A manifesto for a more wondrous age.

In an interview with the Paris Review in 2007, Haruki Murakami said memory was “The most important asset of human beings.” Continuing, he said his own memory was “like a chest of drawers when I want to be a fifteen-year-old boy, I open up a certain drawer and I find the scenery I saw when I was a boy in Kobe. I can smell the air, and I can touch the ground, and I can see the green of the trees. That’s why I want to write a book.”

I think we all have memories we store, some dear to us, which we can recall with vivid clarity at the slightest hint, and others more subdued, where even a conscious effort to remember might not bring forth the details you’re looking for.

On the first day of this year, I went with my girlfriend to watch one of my favorite movies in the theater, “Spirited Away”. In it, a girl named Chihiro is forced to work at a bathhouse for spirits in order to try and save her parents. The bathhouse is run by a witch named Yubaba, who controls people by capturing their names. Once you’ve forgotten your real name, you chances of escape are slim.

In a run-in with Yubaba’s sister, Zeniba, she tells Chihiro that “Once you do something, you never forget it. Even if you can’t remember”. What about remembering things that didn’t happen, at least not as you remember them?

There are a lot of triggers for memory. Proust famously talks about the use of senses in recollection, like taste and smell. For him, having a Madeleine with tea immediately opened the floodgates to the memories of his Aunt.

Sometimes, I think I have a similar memory to Murakami. I can recall things that others might view as banal and mundane, and try to render them with enough clarity to fill in the gaps, making it something memorable for the readers. This, I think, is what it means to be a writer.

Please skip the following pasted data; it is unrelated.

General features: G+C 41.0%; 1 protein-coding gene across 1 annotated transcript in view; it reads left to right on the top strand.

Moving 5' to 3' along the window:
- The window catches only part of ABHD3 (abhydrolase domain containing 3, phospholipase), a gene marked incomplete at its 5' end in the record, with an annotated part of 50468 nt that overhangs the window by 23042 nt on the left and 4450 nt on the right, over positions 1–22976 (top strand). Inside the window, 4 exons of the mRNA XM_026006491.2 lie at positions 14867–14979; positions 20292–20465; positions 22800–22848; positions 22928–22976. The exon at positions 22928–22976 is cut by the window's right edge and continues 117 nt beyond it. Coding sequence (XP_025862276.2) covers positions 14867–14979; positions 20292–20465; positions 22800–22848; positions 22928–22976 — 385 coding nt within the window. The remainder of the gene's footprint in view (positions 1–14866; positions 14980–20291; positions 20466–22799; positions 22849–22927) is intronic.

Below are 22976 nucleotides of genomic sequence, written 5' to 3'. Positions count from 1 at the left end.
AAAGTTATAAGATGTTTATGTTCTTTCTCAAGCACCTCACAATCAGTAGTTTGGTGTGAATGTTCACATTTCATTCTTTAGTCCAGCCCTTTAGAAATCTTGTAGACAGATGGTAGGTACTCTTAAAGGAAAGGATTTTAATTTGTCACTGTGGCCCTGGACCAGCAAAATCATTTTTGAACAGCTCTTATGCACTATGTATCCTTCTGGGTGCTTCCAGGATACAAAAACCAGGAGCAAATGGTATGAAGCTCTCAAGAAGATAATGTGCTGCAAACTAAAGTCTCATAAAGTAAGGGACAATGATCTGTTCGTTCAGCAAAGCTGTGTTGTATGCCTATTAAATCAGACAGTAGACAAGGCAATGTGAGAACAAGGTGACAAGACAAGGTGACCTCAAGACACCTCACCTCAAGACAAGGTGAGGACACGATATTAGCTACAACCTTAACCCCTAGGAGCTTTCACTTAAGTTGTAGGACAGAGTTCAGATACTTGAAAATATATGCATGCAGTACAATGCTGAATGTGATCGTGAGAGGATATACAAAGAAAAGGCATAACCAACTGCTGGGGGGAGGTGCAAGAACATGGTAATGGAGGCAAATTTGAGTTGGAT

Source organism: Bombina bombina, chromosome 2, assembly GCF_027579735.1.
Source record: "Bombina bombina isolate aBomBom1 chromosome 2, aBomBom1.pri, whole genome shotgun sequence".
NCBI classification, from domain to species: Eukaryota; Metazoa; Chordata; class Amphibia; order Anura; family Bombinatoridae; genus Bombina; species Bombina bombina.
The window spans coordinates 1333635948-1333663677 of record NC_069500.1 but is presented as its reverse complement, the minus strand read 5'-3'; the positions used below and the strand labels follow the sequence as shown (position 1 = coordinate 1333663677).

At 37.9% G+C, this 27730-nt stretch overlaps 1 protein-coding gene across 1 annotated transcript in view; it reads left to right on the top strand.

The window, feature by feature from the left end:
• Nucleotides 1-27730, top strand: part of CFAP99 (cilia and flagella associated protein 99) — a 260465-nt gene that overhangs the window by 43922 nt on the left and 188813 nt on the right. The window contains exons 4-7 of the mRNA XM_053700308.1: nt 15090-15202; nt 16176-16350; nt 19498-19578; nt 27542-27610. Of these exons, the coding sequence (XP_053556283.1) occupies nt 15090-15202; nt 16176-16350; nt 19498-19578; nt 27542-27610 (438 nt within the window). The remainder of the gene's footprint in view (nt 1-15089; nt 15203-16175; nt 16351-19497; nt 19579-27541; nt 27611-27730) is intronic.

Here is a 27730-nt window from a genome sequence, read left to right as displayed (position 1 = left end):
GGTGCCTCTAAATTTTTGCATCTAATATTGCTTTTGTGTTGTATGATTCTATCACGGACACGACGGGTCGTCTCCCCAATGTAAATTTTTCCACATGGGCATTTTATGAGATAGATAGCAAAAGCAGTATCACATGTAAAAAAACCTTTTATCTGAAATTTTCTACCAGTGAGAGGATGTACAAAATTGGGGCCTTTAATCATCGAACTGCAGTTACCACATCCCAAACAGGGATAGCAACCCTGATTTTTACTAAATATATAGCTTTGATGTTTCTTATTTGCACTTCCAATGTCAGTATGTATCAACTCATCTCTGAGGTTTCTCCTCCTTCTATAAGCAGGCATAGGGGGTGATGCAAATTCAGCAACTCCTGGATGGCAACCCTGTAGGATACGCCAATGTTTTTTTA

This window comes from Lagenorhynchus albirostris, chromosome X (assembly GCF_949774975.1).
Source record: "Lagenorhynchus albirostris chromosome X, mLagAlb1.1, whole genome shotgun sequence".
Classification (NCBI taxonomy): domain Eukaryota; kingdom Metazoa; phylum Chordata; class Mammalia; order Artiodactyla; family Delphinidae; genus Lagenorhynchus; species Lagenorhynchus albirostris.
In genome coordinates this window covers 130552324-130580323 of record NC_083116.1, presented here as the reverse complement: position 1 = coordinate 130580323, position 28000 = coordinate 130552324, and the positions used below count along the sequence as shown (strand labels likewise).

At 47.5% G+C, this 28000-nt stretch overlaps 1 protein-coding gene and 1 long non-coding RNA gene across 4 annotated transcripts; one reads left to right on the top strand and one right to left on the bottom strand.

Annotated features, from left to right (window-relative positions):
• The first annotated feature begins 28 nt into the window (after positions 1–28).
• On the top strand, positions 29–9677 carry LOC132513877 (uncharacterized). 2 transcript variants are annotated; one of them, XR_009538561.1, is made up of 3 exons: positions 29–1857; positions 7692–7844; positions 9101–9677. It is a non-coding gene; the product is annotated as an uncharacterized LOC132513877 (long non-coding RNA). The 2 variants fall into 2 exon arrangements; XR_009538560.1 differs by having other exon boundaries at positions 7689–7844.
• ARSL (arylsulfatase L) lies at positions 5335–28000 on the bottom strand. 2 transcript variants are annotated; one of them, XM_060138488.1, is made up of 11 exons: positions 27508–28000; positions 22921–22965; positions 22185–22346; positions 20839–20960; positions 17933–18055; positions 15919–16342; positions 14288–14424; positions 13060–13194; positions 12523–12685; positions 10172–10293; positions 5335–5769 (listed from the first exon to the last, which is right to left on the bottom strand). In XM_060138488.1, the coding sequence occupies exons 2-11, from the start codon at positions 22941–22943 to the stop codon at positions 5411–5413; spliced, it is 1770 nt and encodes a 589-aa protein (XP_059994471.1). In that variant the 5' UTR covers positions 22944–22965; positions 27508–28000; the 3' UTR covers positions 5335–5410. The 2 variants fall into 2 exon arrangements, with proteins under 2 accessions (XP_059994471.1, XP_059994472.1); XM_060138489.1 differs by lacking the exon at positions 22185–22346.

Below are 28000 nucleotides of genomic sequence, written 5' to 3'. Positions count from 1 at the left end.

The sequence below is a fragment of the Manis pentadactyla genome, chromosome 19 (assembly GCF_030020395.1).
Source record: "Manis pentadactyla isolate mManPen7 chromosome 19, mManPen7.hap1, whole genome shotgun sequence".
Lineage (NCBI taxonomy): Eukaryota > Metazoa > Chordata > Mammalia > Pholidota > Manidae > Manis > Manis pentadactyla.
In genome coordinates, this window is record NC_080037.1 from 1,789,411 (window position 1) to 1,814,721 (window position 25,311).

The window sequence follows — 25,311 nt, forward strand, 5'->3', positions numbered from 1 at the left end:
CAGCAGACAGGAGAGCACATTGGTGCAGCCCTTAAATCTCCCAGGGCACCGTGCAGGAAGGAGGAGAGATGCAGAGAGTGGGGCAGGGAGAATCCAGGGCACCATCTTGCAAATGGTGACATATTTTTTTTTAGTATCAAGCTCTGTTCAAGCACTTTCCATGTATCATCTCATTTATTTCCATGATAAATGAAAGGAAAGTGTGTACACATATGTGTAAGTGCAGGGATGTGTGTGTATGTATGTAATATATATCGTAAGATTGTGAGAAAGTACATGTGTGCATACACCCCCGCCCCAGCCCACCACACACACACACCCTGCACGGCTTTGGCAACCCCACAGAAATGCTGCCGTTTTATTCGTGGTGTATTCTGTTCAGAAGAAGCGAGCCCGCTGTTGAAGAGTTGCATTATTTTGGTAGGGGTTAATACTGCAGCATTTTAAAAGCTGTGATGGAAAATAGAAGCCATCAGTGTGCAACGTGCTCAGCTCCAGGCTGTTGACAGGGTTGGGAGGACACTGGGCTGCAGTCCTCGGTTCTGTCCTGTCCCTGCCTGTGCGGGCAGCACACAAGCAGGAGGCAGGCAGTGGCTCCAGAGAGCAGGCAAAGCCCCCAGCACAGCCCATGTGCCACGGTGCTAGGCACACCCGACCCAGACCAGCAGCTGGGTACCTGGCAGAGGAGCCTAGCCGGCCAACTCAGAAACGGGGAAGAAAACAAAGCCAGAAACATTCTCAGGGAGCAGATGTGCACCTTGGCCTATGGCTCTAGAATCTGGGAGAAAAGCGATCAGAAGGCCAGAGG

In a way, I’m also performing the same trick on myself. I frequently recall moments that leave me wondering if they were a dream or something unremembered from reality. Other times, I remember something and wonder what, if anything, was significant about it, or what caused that to surface.

Through my mindfulness and meditation practices, my chest of drawers is only growing even faster. As I better learn my own process and mind, I find this sense of awareness wash over me with increasing frequency.

I find a lot of these details are centered around places, however small, however created or discovered. For the story Moth, I drew on only the idea of a small door, bordering an enclosed body of water, connecting to the lake I live near. The door can only be seen from the highway, or at specific angles, and is hidden generally from view. Instead of learning what it was for, as my curious mind wanted, I allowed it to fill in the gaps and draw a narrative in and around the lines.

There are times when I specifically “save” a location in my mind, based on the potential I think is there for narrative. Other times, an image or view is brought forth, and I try and see how that can be incorporated. I think I save places, lines, and even words, as much as I save memories.

I am a believer in the idea that making your own tools leads to greater strides in your personal development. After all, the more control you have over a project, the better a reflection it will be of yourself and your abilities. (Of course, there are plenty of great reasons for collaboration, and many projects that can only be accomplished as such, regardless of discipline.) And writing is in a way the purest form of that idea.

Not only are you responsible for the tools and memories at your disposal to draw from, it’s up to you to shape these ideas and dreams into something tangible. The best stories become memories for both the writer and the reader. Even if you haven’t dreamed it yet.

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